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Let’s Not Pretend Like We Know Horse Racing Now

The 145th running of the Kentucky Derby had the most controversial finish in Derby history. As the horses came down the final stretch it appeared that Maximum Security had crossed several lanes impeding other horses enough to affect the outcome of the race. Watch the end of the race starting at 1:40.

The New York Times explains what Barbara Borden, Chief Steward of the Kentucky Horse Racing Commission, had to say:

“She explained that the riders of No. 18, Long Range Toddy, and No. 20, Country House, had lodged complaints against Maximum Security, saying there had been interference as they left the quarter-pole and headed for home.

“We had a lengthy review of the race,” Borden said. “We interviewed affected riders.” She said the stewards had unanimously agreed that Maximum Security drifted out and affected the progress of No. 1, War of Will, in turn interfering with Long Range Toddy and No. 21, Bodexpress.

“Those horses were all affected, we thought, by the interference,” she said. “Therefore, we unanimously determined to disqualify No. 7 and place him behind the 18, the 18 being the lowest-placed horse that he bothered, which is our typical procedure.” That made Maximum Security the 17th-place finisher officially.”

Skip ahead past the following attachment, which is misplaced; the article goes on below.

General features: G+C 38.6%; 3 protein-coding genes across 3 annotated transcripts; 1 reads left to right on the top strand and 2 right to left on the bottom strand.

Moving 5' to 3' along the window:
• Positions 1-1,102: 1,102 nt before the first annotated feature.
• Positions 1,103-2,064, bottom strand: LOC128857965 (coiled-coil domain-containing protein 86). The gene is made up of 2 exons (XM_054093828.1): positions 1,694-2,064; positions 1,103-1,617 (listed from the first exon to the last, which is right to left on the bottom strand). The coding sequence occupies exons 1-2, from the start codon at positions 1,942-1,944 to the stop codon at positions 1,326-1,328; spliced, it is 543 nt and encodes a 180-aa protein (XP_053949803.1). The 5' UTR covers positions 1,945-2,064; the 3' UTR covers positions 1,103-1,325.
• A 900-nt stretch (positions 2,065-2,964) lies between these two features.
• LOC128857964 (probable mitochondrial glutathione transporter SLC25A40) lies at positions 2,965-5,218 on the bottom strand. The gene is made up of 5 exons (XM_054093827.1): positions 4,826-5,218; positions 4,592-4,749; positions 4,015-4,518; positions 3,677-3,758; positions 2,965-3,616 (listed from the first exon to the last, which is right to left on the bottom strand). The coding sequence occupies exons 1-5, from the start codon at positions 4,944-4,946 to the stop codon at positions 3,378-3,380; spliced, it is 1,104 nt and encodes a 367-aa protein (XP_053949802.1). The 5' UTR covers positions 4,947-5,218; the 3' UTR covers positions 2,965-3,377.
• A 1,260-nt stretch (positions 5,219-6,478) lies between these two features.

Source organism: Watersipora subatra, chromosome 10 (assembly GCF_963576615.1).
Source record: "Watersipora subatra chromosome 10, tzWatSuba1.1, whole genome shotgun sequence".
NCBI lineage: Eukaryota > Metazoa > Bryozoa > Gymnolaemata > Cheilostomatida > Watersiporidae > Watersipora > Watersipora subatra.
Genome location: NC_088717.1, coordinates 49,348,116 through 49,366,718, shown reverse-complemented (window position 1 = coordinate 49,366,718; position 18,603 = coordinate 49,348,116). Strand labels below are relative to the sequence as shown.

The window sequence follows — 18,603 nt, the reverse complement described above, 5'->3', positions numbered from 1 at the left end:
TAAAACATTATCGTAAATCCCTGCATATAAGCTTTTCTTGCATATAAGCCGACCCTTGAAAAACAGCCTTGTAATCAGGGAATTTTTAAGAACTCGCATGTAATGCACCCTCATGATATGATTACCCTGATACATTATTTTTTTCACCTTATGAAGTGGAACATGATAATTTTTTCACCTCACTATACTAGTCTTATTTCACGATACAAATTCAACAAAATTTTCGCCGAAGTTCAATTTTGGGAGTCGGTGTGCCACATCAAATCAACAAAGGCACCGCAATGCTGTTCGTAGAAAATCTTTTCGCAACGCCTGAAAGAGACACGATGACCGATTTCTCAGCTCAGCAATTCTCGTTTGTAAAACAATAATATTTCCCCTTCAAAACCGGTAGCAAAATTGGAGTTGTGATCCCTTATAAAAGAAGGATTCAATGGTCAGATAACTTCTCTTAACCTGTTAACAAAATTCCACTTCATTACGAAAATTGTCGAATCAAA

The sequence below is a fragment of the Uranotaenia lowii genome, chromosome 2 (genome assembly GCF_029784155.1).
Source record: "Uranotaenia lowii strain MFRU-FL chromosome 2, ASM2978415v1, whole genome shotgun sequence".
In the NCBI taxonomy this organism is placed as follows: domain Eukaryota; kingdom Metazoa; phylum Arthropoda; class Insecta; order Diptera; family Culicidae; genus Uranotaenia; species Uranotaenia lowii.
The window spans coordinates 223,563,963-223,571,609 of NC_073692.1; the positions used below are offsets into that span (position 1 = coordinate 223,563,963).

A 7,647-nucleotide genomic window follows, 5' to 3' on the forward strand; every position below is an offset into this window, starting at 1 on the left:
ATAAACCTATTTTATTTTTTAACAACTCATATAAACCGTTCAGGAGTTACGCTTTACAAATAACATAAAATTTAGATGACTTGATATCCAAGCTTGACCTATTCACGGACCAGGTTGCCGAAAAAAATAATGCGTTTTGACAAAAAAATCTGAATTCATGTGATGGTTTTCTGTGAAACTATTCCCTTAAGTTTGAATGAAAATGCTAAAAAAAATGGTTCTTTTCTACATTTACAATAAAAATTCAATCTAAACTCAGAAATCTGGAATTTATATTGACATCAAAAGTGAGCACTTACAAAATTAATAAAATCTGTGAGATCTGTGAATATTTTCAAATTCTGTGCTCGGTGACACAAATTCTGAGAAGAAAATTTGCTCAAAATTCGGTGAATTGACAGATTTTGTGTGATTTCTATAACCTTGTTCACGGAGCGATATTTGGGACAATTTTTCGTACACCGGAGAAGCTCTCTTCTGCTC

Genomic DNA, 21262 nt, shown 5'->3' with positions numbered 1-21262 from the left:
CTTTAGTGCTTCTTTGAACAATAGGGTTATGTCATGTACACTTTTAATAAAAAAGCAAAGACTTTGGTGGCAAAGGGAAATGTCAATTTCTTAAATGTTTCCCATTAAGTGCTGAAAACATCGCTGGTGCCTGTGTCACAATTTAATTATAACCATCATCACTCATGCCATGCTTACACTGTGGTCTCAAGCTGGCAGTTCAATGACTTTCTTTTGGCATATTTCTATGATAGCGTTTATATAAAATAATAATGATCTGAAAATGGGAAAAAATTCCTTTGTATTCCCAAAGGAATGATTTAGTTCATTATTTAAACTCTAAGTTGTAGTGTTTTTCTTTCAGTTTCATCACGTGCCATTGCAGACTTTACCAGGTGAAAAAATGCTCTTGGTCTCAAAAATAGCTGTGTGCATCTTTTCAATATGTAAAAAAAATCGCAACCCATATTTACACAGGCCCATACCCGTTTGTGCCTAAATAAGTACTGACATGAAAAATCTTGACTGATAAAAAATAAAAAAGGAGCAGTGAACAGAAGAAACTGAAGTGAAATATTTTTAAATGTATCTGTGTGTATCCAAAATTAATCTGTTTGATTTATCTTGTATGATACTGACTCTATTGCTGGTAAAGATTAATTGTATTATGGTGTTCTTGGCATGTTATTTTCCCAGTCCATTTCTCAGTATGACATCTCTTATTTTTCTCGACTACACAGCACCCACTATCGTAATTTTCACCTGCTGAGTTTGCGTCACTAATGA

Just like when anything political happens and everyone all of the sudden has a law degree, everyone suddenly became horse racing experts. Just because a person is from Kentucky does not mean that they inherently know more about horse racing. Losing money due to the disqualification does make an argument more valid. The point is, don’t put any stock into the tirades on Twitter that are for or against the judgment. Most of them have never even ridden a horse before.

Basically, don’t bother arguing with the people on either side of the debate. Especially if your knowledge of horse racing begins and ends with the movie Seabiscuit or Racing Stripes like mine does. Quick check to see if you should engage in a debate on twitter: can you name a single horse that was not in this year’s Derby, a Derby winner or famously euthanized on the track? If no, just accept what the Chief Steward of the Kentucky Horse Racing Commission said and move on.

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